A sideline to their continuing music career rather than a reboot, Self-Help Yourself Famous began life “at our zenith, so eight minutes into the summer of 2007”, when the pop-rockers topped the UK album chart with their debut The Trick of Life. In the wings of “a ridiculous show for a private members’ club”, Irwin wondered aloud to Jo Wiley why record labels don’t give their new acts a guidebook to dealing with fame. This Stardom for Idiots idea morphed into a potential memoir containing “anything we’ve learnt from this experience of being chewed up and spat out”, then into a comedy seminar on the pitfalls of success, inspired by the pair’s onstage banter.
Hold On Let Go, a play with new songs by Maxïmo Park’s Paul Smith. Photograph: Murdo MacLeod/The Guardian
“It’s innate in us,” says Sparkes. “I still like to believe there are some people who come to our gigs and think the songs get in the way. That’s our one transferrable skill. It’s like, what can we do where we’d feel we had something to say, that we’d really enjoy and feel slightly fulfilled.”
“We had this big chat before we started,” Sharland adds: “If nothing comes of it, if we just get ridiculed and torn to pieces, we still did it, and that means more than not doing it.”
“We’ve gone back to the toilet circuit and we have died on our arses,” Sparkes says. “We had a great one where a dog stage-invaded. There was a moment straight after, when I had to play a dying robot and it hit me: I’m 40 years old, I’ve got a two-week-old, what am I doing? This is a terrible mistake.”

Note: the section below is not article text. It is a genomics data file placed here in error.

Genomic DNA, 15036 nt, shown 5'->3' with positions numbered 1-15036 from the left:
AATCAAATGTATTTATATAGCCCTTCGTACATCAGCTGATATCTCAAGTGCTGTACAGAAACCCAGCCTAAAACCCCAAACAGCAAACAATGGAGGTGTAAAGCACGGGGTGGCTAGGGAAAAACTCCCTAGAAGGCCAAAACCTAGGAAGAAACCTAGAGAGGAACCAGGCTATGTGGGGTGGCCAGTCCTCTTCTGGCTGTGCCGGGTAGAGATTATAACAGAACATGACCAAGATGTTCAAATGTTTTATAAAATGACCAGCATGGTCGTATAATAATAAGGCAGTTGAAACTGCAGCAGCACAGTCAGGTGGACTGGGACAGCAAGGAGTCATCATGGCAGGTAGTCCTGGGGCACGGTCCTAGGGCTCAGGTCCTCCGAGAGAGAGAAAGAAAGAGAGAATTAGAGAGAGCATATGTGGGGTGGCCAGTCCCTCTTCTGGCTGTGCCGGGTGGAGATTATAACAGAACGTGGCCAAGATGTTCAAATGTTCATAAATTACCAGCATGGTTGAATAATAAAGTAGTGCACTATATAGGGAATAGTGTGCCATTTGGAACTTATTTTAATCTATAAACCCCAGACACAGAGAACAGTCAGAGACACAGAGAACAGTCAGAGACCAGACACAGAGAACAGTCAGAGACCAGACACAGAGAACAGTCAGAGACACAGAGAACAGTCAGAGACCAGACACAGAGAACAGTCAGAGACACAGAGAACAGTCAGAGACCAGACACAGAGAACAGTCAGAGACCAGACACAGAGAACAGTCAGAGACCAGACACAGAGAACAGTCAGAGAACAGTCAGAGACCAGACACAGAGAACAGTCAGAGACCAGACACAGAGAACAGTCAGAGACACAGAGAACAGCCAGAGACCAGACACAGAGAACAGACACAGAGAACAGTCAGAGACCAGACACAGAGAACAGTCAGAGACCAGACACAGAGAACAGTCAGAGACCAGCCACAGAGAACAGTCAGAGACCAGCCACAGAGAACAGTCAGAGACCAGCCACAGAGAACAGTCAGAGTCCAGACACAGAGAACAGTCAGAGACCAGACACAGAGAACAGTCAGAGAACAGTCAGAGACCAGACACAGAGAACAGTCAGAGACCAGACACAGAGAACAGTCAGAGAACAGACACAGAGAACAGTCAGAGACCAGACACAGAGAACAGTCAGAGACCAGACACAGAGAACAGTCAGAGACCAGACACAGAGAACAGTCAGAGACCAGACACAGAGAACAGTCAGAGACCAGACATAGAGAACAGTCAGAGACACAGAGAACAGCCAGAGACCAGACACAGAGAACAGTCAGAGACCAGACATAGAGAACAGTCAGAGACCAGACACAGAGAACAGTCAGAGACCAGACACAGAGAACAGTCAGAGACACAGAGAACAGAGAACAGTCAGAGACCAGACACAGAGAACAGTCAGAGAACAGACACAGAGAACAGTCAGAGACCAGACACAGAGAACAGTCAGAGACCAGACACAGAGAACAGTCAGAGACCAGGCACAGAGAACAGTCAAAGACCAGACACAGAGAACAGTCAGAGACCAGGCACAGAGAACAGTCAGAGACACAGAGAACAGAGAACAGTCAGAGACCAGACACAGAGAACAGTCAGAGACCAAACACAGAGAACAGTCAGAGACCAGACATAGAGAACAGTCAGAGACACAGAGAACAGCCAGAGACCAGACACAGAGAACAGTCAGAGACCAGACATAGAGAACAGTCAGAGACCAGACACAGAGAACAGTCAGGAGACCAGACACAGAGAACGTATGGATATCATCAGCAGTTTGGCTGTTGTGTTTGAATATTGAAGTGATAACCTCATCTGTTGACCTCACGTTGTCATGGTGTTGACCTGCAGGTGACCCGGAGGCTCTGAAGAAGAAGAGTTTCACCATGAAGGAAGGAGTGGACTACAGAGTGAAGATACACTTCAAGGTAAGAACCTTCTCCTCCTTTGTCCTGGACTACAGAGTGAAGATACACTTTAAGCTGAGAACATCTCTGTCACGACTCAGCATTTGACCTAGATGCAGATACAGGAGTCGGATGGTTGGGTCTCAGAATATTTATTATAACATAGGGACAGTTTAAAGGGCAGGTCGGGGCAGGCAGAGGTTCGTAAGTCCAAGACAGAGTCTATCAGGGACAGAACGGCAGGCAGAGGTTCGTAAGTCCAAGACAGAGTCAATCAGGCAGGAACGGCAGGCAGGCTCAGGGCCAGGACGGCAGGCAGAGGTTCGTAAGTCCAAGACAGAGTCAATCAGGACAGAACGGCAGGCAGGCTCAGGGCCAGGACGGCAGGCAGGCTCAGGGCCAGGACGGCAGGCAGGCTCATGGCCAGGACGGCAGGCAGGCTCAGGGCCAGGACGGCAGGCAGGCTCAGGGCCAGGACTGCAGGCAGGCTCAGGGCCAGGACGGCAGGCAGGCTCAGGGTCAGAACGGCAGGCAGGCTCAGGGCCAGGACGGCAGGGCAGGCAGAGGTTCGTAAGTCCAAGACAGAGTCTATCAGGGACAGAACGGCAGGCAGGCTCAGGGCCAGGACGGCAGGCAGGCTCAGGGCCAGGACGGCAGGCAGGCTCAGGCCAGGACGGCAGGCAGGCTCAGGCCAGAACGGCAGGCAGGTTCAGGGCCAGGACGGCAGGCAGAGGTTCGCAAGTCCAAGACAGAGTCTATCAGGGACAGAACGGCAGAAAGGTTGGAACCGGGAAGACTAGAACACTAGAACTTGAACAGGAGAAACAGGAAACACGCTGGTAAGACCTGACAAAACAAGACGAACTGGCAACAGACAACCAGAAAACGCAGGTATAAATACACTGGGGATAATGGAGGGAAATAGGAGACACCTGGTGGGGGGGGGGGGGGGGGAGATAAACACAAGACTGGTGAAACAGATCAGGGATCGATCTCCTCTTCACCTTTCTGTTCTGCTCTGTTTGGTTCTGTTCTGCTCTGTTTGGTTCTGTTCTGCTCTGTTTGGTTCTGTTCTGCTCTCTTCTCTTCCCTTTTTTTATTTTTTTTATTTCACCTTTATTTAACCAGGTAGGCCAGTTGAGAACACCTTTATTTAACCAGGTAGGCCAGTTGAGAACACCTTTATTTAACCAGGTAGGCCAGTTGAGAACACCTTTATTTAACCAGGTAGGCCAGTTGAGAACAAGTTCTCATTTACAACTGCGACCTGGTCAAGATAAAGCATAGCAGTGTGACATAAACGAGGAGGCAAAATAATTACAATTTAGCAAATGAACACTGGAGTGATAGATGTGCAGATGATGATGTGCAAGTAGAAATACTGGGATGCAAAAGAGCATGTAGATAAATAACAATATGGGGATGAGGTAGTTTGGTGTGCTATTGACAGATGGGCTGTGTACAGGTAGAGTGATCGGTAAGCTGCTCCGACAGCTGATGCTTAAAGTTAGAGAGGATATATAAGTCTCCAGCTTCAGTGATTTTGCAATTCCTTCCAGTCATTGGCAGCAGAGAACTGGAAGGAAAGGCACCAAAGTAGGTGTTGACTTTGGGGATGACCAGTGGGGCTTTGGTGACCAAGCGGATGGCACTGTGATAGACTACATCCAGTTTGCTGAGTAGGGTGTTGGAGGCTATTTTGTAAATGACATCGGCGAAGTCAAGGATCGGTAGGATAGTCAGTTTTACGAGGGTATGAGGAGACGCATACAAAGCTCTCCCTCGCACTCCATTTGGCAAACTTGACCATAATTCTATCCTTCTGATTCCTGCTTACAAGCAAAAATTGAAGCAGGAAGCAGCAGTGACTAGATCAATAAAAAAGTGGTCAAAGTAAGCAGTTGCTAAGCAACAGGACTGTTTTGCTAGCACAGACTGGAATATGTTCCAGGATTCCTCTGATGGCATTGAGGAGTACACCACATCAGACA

“I can see it from somebody outside,” says Sharland, “going: ‘Those wankers are just trying to jump on our bandwagon, this is theatre, what are you doing? It’s not your job. You’ve done music, piss off!’”
The Hoosiers’ dip into comedy leads something of an indie rock invasion of the Edinburgh festival. When I meet the writer and actor Luca Rutherford, she asks me for my best dance moves to incorporate into a show-opening routine. Having perfected my gormless pogo, she inadvisedly makes the same request of the man in the hat next to me, renowned in indie rock circles for his gravity-defying star jumps. For this is Maxïmo Park singer Paul Smith, making his theatrical debut as the pre-recorded radio DJ spinning newly written solo songs in the background of Unfolding Theatre’s latest fringe show. Hold On Let Go is a play exploring the transience of memory – personal, cultural and political – through the eyes of a woman who gets sucked by Instagram into a black hole full of everything she’s ever forgotten.
“Music is such a powerful trigger of memory,” director Annie Rigby explains. “People carry songs, they’re so meaningful to people in the stories of their lives … I’ve always felt with Paul’s songs, he writes very beautifully about the fragments of life.”
Involved from the development stage, Smith took inspiration for the show’s songs from the same memory games that inspired the plot, weaving tracks around his memories of inheriting porcelain ornaments from his grandmother, or lyrical phrases that emerged from improvisations. Did he have any fringe ambitions before?